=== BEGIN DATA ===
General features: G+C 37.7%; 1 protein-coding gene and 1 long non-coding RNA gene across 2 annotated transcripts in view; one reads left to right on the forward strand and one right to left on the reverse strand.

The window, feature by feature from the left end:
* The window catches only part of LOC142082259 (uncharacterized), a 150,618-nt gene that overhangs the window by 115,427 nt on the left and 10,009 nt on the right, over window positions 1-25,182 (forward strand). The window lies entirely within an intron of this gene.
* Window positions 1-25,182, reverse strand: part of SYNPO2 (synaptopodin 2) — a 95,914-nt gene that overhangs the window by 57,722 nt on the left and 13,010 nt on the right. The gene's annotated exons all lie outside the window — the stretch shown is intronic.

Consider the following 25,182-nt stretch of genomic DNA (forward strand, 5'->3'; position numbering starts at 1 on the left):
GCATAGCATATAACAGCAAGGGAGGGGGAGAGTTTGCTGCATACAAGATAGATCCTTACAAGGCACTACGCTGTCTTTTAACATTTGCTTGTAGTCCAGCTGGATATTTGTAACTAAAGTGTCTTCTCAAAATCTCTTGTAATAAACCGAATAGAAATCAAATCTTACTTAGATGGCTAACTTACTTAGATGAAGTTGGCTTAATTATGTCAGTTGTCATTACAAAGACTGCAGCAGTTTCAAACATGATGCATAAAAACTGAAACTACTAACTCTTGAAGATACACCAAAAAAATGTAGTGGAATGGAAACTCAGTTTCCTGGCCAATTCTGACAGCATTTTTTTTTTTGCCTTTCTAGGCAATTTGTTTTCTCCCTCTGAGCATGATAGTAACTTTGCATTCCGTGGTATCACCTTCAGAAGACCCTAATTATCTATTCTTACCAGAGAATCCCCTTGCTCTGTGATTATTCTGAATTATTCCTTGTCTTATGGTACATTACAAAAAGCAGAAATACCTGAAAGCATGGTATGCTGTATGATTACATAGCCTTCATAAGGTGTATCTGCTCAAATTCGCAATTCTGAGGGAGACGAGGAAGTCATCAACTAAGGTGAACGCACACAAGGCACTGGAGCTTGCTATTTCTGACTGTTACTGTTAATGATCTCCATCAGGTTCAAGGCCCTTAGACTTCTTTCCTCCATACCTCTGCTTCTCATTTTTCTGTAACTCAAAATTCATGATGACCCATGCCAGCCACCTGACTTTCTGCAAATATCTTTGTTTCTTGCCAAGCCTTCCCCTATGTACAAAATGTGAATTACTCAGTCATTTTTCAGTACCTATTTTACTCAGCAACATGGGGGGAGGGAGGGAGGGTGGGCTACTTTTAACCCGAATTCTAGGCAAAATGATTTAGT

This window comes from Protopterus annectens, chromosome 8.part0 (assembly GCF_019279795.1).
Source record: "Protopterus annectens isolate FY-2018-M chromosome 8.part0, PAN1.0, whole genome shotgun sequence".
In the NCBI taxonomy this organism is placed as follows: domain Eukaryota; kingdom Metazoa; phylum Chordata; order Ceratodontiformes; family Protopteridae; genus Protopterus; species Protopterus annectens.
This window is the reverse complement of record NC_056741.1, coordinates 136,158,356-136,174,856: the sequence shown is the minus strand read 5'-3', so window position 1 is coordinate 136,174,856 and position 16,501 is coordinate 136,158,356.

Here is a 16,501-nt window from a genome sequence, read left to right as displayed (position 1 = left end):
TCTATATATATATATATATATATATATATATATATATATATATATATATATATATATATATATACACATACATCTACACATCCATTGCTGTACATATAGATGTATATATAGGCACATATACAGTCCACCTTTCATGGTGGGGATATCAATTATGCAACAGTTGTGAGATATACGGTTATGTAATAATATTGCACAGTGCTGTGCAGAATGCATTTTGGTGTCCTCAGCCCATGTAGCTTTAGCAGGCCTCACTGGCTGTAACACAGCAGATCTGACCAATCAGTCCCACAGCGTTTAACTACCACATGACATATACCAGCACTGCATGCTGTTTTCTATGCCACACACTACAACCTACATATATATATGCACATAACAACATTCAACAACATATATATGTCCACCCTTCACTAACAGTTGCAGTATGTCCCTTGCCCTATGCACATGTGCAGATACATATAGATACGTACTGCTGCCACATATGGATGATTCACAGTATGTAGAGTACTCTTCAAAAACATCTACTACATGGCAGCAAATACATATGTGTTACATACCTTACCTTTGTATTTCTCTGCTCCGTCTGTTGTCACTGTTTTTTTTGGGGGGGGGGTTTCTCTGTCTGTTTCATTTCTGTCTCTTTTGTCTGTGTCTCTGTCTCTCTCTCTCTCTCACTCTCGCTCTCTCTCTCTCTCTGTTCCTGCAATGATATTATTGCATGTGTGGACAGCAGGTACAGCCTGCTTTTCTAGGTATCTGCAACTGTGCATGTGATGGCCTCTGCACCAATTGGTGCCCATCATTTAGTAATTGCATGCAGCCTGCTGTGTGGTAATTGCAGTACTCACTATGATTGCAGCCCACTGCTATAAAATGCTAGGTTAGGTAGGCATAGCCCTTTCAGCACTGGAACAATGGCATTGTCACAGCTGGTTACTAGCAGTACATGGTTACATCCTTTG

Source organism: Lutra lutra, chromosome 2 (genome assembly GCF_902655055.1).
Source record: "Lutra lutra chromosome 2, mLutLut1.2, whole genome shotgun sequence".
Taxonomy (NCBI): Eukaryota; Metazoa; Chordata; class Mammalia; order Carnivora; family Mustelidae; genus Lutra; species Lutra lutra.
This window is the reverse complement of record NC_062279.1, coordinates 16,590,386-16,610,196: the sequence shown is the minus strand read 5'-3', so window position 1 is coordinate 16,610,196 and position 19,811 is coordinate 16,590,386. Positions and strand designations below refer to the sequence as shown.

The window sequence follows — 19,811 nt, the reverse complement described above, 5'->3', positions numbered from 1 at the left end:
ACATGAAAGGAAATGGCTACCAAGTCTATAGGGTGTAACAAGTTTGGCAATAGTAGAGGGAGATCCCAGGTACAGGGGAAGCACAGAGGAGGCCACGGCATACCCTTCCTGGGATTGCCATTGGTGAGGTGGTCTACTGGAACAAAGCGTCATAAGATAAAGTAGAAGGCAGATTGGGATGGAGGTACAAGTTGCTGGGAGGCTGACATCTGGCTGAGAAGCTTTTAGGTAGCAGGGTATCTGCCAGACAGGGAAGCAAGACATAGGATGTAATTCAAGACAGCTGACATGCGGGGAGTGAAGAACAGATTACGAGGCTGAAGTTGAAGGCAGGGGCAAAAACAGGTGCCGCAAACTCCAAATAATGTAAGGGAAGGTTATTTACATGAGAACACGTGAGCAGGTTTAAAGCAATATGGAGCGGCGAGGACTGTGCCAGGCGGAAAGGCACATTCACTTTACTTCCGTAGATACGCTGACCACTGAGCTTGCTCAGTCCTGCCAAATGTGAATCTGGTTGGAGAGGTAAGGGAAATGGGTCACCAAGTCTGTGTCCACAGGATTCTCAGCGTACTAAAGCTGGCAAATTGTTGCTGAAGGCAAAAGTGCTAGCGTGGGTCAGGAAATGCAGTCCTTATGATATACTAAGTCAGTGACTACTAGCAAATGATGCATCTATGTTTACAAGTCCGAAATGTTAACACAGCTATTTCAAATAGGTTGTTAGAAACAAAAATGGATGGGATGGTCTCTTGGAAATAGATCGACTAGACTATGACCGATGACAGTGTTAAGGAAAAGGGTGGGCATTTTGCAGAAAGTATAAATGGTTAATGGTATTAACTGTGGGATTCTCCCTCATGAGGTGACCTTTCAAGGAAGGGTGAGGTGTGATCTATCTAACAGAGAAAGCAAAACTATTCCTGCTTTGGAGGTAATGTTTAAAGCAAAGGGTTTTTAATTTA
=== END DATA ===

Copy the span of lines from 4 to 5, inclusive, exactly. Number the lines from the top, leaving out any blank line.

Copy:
* Window positions 1-25,182, reverse strand: part of SYNPO2 (synaptopodin 2) — a 95,914-nt gene that overhangs the window by 57,722 nt on the left and 13,010 nt on the right. The gene's annotated exons all lie outside the window — the stretch shown is intronic.

Consider the following 25,182-nt stretch of genomic DNA (forward strand, 5'->3'; position numbering starts at 1 on the left):